The National Health Service will spend around £17,000 million in the UK in 1984: it employs more than 1.2 million full-time and part-time staff. Thus as well as being very probably the nation’s most popular major institution (Iglehart 1983, 1984), it is also its largest. The NHS today utilises around 6 per cent of the country’s gross national product and a similar proportion of its manpower resources. This is not far short of double the share enjoyed by the health sector in the years immediately after 1948.
Yet alongside growth and frequent acclaim the last three to four decades have brought the service many new challenges. For example, the ageing of the population has required more of its energies to be focussed on the difficult health problems associated with the chronic, disabling diseases of later life. Whilst the gradual emergence of a less controlled, more individualistic social environment has meant that British health care consumers have become less tolerant of inconvenient or inadequate patterns of service than they were in the 1950s. Such trends, together with the tensions like those associated with the NHS industrial disputes of the 1970s and early 1980s and the 1974 and 1982 structural reorganisations, have led a number of commentators to believe that the NHS has reached a crisis point. Some even suggest that it is near to collapse.
The analysis on which this paper is based offers little to support such views. Nevertheless, this is not to say that the efficiency or quality of current provisions could not be improved, or to deny the existence of a relatively high level of critical debate on the NHS. The widespread desire for better ‘customer care’, particularly in contexts such as waiting for hospital appointments; certain unacceptable failures to match service levels offered elsewhere, as in the case of renal dialysis for older patients; and talk of ‘gross NHS overmanning’ on the one hand (see, for instance, Howell 1983) and of ‘life threatening’ financial cuts on the other. All are examples of the type of issue about which there is genuine concern.
Against this background the primary goal of this paper is, in addition to updating previous Office of Health Economics guides to the organisational structure of the NHS in England1 (OHE 1974, 1977X to provide a balanced picture of the continuing evolution of the health care system and of the possibilities for its future progress. The paper does not seek to question the fundamental principle that the NHS exists to provide comprehensive health care for everyone in the population, regardless of their wealth or social status. Rather, it attempts to identify the ways in which a health care system based on the ideal of universal welfare can most efficiently achieve its aims, given both the environment in which the NHS operates in the 1980s and the fresh difficulties it will have to face in the 1990s.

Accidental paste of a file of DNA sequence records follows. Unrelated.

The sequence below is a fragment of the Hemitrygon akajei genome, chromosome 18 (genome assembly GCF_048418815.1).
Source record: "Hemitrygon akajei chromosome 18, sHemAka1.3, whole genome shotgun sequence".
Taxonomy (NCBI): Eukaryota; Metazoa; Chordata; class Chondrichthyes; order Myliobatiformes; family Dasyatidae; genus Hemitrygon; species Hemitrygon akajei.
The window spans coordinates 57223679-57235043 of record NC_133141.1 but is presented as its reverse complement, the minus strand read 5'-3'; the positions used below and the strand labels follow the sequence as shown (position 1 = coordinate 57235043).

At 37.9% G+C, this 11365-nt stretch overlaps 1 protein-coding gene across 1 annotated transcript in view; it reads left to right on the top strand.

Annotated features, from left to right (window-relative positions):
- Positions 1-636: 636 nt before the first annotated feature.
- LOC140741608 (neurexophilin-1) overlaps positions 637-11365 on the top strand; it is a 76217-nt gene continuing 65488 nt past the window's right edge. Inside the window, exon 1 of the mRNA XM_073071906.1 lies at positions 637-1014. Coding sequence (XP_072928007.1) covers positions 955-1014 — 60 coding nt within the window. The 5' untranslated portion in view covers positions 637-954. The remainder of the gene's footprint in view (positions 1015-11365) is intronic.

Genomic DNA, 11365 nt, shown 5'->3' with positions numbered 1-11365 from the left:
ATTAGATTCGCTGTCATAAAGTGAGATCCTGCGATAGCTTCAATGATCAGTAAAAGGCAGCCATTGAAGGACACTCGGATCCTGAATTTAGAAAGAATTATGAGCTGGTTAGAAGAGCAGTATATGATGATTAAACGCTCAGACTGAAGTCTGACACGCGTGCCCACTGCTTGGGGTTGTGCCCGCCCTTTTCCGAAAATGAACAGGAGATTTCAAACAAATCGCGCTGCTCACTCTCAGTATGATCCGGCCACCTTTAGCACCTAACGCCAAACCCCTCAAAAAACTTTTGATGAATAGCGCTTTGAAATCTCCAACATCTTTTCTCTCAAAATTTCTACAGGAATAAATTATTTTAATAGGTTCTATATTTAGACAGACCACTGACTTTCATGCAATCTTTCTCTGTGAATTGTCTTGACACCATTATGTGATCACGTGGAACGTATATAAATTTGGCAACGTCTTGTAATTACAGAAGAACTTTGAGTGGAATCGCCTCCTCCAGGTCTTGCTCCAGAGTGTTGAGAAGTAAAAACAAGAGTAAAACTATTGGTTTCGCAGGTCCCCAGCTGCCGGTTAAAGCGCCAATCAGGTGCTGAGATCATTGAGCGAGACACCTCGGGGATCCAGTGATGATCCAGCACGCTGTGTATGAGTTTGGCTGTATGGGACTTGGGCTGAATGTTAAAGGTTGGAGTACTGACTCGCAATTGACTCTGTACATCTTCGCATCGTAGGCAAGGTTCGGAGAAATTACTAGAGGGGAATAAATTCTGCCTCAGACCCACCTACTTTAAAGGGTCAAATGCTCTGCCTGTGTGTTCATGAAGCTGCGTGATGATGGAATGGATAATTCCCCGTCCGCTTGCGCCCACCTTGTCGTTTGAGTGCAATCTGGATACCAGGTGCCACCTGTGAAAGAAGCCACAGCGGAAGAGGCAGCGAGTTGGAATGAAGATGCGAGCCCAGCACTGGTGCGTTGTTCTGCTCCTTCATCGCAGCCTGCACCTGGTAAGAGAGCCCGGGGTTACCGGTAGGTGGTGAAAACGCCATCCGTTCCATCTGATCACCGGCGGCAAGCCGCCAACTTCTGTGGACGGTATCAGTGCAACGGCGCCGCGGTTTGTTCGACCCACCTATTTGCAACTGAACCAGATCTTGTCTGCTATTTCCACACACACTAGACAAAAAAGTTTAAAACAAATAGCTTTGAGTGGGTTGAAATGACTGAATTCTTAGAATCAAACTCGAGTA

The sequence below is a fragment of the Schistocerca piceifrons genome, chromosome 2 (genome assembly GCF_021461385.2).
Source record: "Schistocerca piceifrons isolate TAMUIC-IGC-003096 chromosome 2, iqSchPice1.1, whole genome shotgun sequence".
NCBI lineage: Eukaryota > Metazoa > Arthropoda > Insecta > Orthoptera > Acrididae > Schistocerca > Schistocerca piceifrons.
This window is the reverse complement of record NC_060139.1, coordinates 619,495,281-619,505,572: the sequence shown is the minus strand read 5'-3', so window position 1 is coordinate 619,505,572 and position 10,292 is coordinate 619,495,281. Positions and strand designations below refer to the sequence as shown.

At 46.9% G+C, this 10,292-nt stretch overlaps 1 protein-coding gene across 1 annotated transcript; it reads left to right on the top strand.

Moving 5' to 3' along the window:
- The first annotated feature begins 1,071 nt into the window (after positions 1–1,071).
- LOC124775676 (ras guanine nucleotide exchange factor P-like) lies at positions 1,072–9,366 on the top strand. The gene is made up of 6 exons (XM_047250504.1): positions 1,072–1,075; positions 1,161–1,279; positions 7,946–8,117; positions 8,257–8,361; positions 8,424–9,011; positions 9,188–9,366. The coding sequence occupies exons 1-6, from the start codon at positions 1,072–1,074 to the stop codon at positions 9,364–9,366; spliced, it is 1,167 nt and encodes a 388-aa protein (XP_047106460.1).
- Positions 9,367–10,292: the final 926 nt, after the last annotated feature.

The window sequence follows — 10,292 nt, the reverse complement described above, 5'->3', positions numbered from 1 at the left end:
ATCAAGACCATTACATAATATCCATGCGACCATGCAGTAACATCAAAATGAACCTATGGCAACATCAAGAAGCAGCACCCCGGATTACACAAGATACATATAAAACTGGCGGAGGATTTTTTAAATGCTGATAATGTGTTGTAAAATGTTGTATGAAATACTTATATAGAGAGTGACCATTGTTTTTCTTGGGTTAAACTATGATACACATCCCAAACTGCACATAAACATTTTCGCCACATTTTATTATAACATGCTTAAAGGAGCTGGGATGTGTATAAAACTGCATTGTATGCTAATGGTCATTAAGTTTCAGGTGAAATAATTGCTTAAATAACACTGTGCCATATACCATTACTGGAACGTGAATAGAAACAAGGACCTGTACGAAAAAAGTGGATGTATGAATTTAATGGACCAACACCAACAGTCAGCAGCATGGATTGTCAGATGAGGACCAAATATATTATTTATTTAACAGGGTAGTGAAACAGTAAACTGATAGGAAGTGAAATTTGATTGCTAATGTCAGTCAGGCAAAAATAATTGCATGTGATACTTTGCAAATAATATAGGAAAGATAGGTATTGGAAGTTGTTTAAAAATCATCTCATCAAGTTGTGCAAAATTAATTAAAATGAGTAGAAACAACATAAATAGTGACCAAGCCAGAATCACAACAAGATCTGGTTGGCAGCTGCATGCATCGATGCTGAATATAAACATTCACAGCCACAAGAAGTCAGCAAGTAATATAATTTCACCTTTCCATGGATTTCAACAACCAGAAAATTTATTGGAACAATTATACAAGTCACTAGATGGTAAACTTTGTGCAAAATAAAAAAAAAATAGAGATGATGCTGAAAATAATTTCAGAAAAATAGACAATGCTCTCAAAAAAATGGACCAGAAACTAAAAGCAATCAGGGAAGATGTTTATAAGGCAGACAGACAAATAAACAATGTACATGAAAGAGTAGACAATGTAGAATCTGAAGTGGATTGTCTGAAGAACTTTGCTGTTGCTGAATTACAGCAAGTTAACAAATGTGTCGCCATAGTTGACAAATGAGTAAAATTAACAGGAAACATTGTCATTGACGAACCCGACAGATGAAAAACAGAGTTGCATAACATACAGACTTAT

To this end particular attention is paid to the problems of health service management and the issues raised by the 1983 NHS Management Inquiry — the ‘Griffiths’ report. Also, the implications of recent decisions regarding the administration of the family practitioner services (FPS) are examined.
These last, which include the general medical and the community pharmaceutical services, are run independently of the hospital services (HCHS) and arguably embody some of the most distinctive and desirable facets of the British system. Indeed, despite criticisms from some quarters, the concepts underlying the FPS may one day come to serve as a general model for the future development of the entire health service. For potentially they may permit a more pragmatic combination of national planning and, where appropriate, economic competition between providers than can the current structure of the NHS hospital service.